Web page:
Boston Classical Review, September 28, 2014
|By David Wright
Konzert, Boston, 27. September 2014
Festive inaugural concert ushers in the Nelsons era for BSO
Saturday’s gala inaugural concert by and for Andris Nelsons as music
director of the Boston Symphony Orchestra was about so much more than the
works being performed—high hopes for the future, high-profile soloists,
high-wattage television lights on everything including the audience, even a
high camera on a boom swooping over the stage—that if some decent Wagner,
Puccini, and Respighi came out of it all, it would feel like a bonus.
The event was being recorded for PBS’s “Great Performances” series,
since PBS doesn’t have a series titled “Great Big Fuss.” And the potential
for greatness was there, beginning with the dynamic and long-awaited young
maestro, who had already demonstrated his prowess with this orchestra
several times while waiting to occupy his office in Symphony Hall.
The two soloists, soprano Kristīne Opolais and tenor Jonas Kaufmann,
presently sit on top of the opera world. Last April she went in the record
books by making two role debuts at the Metropolitan Opera within an 18-hour
period, singing Puccini’s Cio-Cio-San on a Saturday night, then rescuing the
Met’s HD telecast Sunday afternoon by substituting on a few hours’ notice as
Mimi in La Bohème.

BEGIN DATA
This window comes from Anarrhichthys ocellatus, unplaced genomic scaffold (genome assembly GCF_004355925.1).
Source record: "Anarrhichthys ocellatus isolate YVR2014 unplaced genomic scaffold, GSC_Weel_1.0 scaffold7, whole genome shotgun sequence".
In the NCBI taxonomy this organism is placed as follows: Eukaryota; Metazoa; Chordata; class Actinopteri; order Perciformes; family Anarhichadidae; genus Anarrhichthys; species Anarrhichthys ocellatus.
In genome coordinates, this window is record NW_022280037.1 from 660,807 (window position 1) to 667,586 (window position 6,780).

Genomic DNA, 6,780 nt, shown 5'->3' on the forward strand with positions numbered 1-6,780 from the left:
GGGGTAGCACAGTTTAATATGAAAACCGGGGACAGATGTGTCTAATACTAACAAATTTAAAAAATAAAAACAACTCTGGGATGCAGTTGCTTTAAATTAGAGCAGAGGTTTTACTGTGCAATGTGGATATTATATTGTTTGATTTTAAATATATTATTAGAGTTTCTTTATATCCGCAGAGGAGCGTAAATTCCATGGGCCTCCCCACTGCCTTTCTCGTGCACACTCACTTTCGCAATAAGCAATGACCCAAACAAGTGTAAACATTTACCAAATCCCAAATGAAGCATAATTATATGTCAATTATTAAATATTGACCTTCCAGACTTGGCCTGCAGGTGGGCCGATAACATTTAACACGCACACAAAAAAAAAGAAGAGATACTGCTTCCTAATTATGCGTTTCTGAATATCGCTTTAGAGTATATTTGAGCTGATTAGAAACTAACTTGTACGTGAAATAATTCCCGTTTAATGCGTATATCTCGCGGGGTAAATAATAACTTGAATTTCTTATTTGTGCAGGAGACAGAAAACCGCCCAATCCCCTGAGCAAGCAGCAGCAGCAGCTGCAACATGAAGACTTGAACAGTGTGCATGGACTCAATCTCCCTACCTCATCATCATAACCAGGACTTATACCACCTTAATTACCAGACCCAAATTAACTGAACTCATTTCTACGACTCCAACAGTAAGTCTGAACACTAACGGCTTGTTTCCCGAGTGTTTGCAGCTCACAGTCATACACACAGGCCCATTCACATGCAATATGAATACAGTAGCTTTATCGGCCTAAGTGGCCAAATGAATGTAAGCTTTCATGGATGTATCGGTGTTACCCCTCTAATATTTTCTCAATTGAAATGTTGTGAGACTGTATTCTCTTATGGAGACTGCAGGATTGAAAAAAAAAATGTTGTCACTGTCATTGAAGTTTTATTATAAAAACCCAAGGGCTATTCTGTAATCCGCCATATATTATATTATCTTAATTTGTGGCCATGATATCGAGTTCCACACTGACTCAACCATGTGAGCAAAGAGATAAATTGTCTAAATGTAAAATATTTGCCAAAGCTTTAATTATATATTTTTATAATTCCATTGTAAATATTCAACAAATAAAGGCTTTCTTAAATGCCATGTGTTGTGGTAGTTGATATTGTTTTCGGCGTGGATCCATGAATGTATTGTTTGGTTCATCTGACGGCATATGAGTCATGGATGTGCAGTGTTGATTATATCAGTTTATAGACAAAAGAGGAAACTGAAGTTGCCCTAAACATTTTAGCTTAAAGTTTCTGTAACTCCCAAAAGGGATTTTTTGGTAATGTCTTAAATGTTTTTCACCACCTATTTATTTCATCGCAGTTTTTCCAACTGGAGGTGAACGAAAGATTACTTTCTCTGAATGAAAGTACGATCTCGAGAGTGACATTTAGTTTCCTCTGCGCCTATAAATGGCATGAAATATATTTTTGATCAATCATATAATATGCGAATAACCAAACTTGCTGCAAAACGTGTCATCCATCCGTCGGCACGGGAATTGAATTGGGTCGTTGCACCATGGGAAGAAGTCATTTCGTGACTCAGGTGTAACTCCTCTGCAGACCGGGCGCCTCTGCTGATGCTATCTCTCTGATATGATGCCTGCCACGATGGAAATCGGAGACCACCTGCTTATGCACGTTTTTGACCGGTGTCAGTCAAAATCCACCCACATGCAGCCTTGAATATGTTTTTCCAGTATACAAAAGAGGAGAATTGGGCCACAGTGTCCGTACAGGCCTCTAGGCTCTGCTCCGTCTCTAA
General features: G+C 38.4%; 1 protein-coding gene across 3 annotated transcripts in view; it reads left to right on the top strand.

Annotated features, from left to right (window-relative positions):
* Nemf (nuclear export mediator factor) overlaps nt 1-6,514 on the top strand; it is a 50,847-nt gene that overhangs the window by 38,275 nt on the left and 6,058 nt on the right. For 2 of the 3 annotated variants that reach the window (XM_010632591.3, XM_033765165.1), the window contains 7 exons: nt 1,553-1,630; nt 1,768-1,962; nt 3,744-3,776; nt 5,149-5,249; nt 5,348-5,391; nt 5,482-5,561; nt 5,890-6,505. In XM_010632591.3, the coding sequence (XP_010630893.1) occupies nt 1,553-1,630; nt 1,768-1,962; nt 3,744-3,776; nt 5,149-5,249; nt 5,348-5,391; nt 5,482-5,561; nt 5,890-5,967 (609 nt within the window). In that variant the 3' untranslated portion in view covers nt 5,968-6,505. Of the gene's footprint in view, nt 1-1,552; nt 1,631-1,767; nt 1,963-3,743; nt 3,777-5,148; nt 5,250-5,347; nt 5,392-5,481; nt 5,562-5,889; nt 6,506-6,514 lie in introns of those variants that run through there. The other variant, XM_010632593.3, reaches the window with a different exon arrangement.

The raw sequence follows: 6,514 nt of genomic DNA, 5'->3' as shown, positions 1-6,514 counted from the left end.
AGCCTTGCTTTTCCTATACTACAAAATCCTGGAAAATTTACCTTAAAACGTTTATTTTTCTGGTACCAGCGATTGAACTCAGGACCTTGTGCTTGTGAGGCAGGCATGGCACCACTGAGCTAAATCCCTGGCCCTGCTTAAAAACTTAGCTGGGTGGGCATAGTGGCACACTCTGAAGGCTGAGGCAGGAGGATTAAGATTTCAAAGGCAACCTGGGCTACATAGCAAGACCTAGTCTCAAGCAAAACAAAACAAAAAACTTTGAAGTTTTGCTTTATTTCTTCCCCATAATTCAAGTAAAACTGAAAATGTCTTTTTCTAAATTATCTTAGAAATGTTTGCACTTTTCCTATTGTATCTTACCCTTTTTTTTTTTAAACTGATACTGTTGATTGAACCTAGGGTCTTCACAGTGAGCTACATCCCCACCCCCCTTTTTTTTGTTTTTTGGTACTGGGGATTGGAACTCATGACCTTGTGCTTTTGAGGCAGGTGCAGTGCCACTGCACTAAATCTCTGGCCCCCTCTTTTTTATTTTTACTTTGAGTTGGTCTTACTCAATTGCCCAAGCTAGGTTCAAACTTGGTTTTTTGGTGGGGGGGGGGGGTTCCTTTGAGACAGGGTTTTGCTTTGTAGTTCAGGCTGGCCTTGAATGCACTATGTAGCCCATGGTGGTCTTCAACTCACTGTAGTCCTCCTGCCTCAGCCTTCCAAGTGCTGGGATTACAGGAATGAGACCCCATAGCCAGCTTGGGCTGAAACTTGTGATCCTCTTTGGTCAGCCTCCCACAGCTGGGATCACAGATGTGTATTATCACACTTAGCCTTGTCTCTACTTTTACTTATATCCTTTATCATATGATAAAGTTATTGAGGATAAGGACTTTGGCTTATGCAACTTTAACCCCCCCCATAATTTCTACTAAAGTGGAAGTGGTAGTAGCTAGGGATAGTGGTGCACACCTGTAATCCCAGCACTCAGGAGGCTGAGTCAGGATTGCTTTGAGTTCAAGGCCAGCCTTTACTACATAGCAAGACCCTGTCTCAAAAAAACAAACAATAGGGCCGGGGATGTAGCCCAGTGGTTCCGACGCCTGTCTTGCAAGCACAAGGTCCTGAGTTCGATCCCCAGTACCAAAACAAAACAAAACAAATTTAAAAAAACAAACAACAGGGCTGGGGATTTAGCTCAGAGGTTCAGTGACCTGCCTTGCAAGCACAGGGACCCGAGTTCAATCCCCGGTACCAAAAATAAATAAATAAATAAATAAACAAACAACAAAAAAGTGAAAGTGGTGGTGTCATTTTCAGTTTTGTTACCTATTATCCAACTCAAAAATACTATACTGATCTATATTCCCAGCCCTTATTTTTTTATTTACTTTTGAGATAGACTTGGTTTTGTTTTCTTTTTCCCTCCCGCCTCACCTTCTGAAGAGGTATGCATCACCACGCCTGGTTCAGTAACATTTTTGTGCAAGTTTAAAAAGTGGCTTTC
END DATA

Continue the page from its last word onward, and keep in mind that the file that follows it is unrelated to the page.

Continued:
Kaufmann has been earning raves in opera
repertoire ranging from Mozart to Wagner, and seems to have been named
“Singer of the Year” by just about everybody who does that sort of thing.
And if that weren’t enough, last June Opolais and Kaufmann appeared
together in a hip new modern-dress production of Manon Lescaut at London’s
Royal Opera House that reportedly had opera lovers buying transatlantic
plane tickets just to see it.
And Opolais, Kaufmann, and Manon
Lescaut were all on the bill at Symphony Hall Saturday night, surrounded by
such juicy items as the Tannhäuser Overture, Respighi’s The Pines of Rome,
and some other justly famous opera selections.
Was it great? At
times, it indisputably was. And there might have been more of those times,
but for Opolais’s unfortunate vocal indisposition.
On Saturday night,
the soprano’s voice sounded a little rough, its range constricted. Her